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Jobasha tells you before that a Breton came to Jobasha's shop. Very nervous this Breton. As Jobasha said, the Breton sells Jobasha the minutes to a historical society. But this Breton also sells much fiction. Most of it very sadly autobiographical. Maybe this one is a good example.
"It was late last night that the dreadful theft occurred," Foroch said. "They took it all. Every drop of it."
That's how he greeted me. I said nothing at first. Foroch's brewery was high in the trees, and I had just climbed the Great Spiral all the way around from the dirt below. "I just. Stopped. To say. Goodbye. Because."
"I know it. You're off to Cyrodiil to get your education. You just dropped in for a bit of ale before leaving, is that it? Well, they took every drop of it, so there's no use begging a mug from me."
I didn't contradict him. I was still panting, and he was right. I came to see him for one last taste of his fine summer ale.
"But if you want to take a keg to that fancy studium of yours, I might have a deal for you."
"Didn't you say it was stolen?" I asked.
"I did say that, because it was stolen," said Foroch. "But if you can get it back, I'll let you take a keg of it. They didn't take my regular ale. They took the Sun's Dusk ale."
"I don't believe I've ever had the pleasure of that one," I said.
"Few have, for the brewing of it is a trying task. It takes years for all the meat and bugs to fall in. And--"
"Bugs?" I asked.
"You can't just go dumping them in, you know," Foroch said, "they have to fall naturally. Crosswings have a fierce bitterness when they die afraid. First, you must stretch seventeen strings of Alfiq-gut over each barrel. Then you must press fresh boar meat onto the strings, being careful not to let any fall before it has properly rotted. Then you must dust the meat with the finely chopped skins of the red-striped frog to make sure the crosswings are drunk and happy when they fall. You do this every month for three or more years, until you have enough meat and bugs to fill the barrel. And that's not even counting the enchantments. You have spells to attract the crosswings and mimics. And spells to keep out the flipbacks, tree-hoppers, and hoarvor young. There are spells to encourage the green mold and prevent the brown and white molds. Then you have to seal the barrel for nine or more years until the last of the green mold turns--"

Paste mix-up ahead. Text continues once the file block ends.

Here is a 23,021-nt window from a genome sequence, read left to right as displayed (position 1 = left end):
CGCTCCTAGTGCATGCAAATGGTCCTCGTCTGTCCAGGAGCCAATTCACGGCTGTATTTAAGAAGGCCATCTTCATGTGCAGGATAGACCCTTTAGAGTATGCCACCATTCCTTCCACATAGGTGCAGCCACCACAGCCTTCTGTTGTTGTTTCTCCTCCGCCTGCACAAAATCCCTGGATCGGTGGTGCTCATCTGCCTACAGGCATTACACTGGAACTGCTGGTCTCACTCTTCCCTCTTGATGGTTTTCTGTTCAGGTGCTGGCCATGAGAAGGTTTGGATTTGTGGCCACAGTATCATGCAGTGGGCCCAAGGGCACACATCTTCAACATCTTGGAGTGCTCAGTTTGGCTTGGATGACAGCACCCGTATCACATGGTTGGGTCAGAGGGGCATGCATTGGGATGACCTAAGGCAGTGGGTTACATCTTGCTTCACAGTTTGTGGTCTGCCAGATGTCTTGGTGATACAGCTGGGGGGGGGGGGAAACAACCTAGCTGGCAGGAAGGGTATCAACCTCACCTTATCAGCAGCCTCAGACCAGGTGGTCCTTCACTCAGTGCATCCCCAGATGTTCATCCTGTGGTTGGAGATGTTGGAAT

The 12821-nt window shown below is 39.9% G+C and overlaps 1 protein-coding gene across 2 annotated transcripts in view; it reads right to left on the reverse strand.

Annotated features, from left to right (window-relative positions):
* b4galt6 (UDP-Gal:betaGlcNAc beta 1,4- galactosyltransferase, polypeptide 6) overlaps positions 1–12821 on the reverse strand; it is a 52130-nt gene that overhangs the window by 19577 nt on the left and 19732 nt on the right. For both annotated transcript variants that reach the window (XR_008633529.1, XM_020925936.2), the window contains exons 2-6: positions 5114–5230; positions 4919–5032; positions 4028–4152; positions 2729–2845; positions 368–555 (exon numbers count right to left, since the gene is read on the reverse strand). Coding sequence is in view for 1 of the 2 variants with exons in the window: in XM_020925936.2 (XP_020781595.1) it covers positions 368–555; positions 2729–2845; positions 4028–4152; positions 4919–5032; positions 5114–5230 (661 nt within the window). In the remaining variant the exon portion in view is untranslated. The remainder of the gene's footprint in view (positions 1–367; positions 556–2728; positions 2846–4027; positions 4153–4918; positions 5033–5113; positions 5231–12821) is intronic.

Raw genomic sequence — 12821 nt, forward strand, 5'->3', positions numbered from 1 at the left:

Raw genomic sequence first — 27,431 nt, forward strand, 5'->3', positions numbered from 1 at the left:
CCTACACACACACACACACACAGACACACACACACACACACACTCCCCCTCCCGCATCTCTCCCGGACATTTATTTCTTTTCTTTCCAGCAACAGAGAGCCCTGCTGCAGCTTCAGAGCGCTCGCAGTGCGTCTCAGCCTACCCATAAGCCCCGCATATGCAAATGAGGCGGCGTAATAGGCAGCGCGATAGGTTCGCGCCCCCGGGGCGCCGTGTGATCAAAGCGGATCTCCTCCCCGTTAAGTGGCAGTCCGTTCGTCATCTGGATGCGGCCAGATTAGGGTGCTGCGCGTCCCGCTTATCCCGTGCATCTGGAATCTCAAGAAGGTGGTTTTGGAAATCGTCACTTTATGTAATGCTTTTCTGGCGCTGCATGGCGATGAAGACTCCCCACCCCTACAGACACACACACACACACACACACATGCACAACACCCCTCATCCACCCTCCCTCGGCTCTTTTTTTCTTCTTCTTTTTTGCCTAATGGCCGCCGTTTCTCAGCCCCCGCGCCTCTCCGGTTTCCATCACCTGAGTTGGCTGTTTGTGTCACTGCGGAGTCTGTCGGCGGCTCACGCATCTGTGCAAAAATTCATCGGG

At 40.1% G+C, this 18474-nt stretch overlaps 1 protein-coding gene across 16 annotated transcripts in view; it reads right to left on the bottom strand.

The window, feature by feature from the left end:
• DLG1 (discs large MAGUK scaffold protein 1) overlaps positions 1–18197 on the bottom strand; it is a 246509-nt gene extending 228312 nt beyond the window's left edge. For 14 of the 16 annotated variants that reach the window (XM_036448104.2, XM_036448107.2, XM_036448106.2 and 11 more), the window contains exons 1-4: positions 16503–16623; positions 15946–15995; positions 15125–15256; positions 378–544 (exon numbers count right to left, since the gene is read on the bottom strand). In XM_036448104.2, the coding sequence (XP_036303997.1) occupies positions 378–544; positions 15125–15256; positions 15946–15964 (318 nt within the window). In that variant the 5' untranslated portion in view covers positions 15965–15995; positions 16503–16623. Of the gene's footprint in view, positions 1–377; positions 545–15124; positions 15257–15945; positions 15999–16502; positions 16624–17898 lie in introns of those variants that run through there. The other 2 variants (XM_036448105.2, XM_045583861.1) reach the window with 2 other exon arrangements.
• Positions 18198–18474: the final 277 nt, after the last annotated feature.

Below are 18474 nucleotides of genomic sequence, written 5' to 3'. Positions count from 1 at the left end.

"It sounds very difficult," I said, preferring ignorance when it came to Green Pact brewing. "Do you know who took it?"
"It was those filthy, miserable Imga," spat Foroch. "Six kegs I had. They're the only ones who could carry a keg over each shoulder. And the brewery stinks of them."
I knew which Imga he was talking about. Boff's band. "Aren't they in their clearing? Why don't you round up a few mer and take it back?"
"I can see you've no proper understanding of the matter. I can't talk with them. I'm the proper owner, so seeing them would acknowledge the theft. You Bretons are half elven, or so they say. Imga will listen to you."